Three-way interaction between cohort, sex and condition. (Left) Data from Singapore cohort. (Right) Data from Italy cohort

Personality analysis

Forward stepwise regression analysis revealed contrasting results by cohort. Tables 9 and 10 present generated final models of predictors of medial left cluster synchrony for the Singaporean and Italian cohort respectively.

Only one significant predictor of medial left cluster synchrony surfaced for the Singaporean cohort (male-male dyads positively predicts brain-to-brain synchrony in comparison with female-female dyads; β = 0.03, S.E. = 0.01, p = 0.04). The overall model explained 7% of overall variance (F(1,48) = 4.43, p = 0.04).

Table 9 Predictors of medial left cluster synchrony for Singaporean cohort

On the other hand, significant predictors of medial left cluster synchrony for the Italian cohort include condition (all experimental conditions negatively predict brain-to-brain synchrony in comparison with baseline; β(NC) = -0.02, S.E. = 0.01, p = 0.03; β(RP) = -0.02, S.E. = 0.01, p = 8.17e-03; β(RR) = -0.03, S.E. = 0.01, p = 2.19e-04), personality (specifically extraversion and openness) and sex (male-male dyads negatively predict brain-to-brain synchrony in comparison with female-female dyads; β = 0.04, S.E. = 0.02, p = 0.02). Particularly, extraversion (β = -0.001, S.E. = 0.0004, p = 2.94e-03) negatively predicts brain-to-brain synchrony, while openness to experience positively predicts brain-to-brain synchrony (β = 0.001, S.E. = 0.0005, p = 0.05). The overall model explained 14.2% of overall variance (F(7,151) = 4.74, p = 7.82e-05).

Table 10 Predictors of medial left cluster synchrony for Italian cohort

Empathy analysis

Tables 11, 12, 13, 14 and 15 summarize the final generated models of predictors of dyadic empathic change based on overall IRI scores, as well as for each subscale.

Only one significant predictor surfaced for overall empathic change (Singaporean cohort positively predicts increase in empathy after session; β = 10.67, S.E. = 3.78, p = 0.05). The overall model explained 27% of overall variance (F(3,55) = 8.14, p = 1.41e-04).

Table 11 Predictors of overall dyadic empathy change

Only one significant predictor surfaced for fantasy change (openness to experience negatively predicts increase in fantasy after session; β = -0.19, S.E. = 0.08, p = 0.02). The overall model explained 21.6% of overall variance (F(3,55) = 6.34, p = 9.07e-04).

Table 12 Predictors of dyadic fantasy change

Changes in empathic concern were significantly predicted by cohort (Singaporean cohort positively predicts increase in empathic concern after session; β = 7.54, S.E. = 1.63, p = 2.4e-05) and sex (male-male dyads negatively predict increase in empathic concern after session; β = -3.75, S. E. = 1.57, p = 0.02). The overall model explained 36.3% of the overall variance (F(3,55) = 12.02, p = 3.86e-06).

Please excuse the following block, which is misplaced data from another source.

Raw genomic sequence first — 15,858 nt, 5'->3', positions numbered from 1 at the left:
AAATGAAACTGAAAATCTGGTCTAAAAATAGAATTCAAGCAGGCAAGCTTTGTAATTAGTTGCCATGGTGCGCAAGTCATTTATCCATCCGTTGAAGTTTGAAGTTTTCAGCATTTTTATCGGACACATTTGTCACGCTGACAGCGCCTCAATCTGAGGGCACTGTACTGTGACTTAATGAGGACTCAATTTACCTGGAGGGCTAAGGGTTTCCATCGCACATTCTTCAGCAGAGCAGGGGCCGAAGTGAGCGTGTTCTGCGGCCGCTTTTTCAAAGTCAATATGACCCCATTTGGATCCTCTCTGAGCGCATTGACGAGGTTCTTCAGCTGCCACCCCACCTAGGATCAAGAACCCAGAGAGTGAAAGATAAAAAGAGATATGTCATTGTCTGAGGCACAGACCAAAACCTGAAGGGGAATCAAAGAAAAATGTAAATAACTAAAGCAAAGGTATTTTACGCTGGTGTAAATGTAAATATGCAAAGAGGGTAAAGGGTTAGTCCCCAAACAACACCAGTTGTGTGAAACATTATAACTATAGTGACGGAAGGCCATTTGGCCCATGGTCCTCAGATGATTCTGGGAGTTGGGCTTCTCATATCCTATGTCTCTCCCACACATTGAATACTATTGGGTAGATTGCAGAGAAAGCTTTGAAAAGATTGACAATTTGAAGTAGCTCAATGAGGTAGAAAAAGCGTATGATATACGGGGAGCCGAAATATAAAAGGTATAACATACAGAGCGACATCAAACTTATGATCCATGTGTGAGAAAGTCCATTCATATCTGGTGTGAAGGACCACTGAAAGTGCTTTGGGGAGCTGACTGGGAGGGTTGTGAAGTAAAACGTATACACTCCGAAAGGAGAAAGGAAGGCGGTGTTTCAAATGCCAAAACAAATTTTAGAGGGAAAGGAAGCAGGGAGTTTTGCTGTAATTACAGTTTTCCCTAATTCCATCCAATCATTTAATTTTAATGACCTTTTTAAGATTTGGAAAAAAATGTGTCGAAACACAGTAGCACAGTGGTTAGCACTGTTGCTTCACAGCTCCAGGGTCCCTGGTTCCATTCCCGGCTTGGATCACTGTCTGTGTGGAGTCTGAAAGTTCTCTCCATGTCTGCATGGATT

Table 13 Predictors of dyadic empathic concern change

Only one significant predictor surfaced for perspective taking change (male-male dyads negatively predict increase in perspective taking after session; β = -3.06, S.E. = 1.30, p = 0.02). The overall model explained 21.9% of overall variance (F(3,55) = 6.42, p = 8.33e-04).

Table 14 Predictors of dyadic perspective taking change

Only one significant predictor surfaced for personal distress change (conscientiousness negatively predicts increase in personal distress after session; β = -0.18, S.E. = 0.090, p = 0.04). The overall model explained 5.53% of overall variance (F(1,57) = 4.40, p = 0.04).

Table 15 Predictors of dyadic personal distress change


The present study set out with three research questions: firstly, to uncover culture and sex effects on interpersonal synchrony across varying social contexts, specifically role-play; secondly, to explore if personality factors contribute to interpersonal synchrony across cohorts; thirdly, to uncover predictors of pre-post empathy changes across cohorts.

Preliminary results indicated significantly greater brain-to-brain synchrony in the medial left cluster, which covers the left lateralization of the dorsolateral prefrontal cortex, Broca’s area and frontal eye fields, among true dyads as compared to surrogate data. Greater synchrony among true dyads alludes to unique interpersonal synchrony that arises as a result of the interaction in real-time. In the identified medial left cluster, with implicated functions in mentalization [71, 73], findings support the theorized relationship between mentalization and observed interpersonal synchrony [99, 100], potentially also recruiting mirror neurons found to be involved in the processing and imitation of expressive gestures [101, 102]. Additionally, other large functions associated with this cluster lie in language and speech processing [103,104,105,106,107], as well as working and episodic memory [108,109,110], involving unique social and particularly verbal cues as the conversations between participating dyads unfold, potentially explaining why synchrony is observed at higher levels in this cluster among true dyads. However, further studies are needed to map the contents of the dyad’s interaction to specific brain activity in this cluster to confirm this conjecture.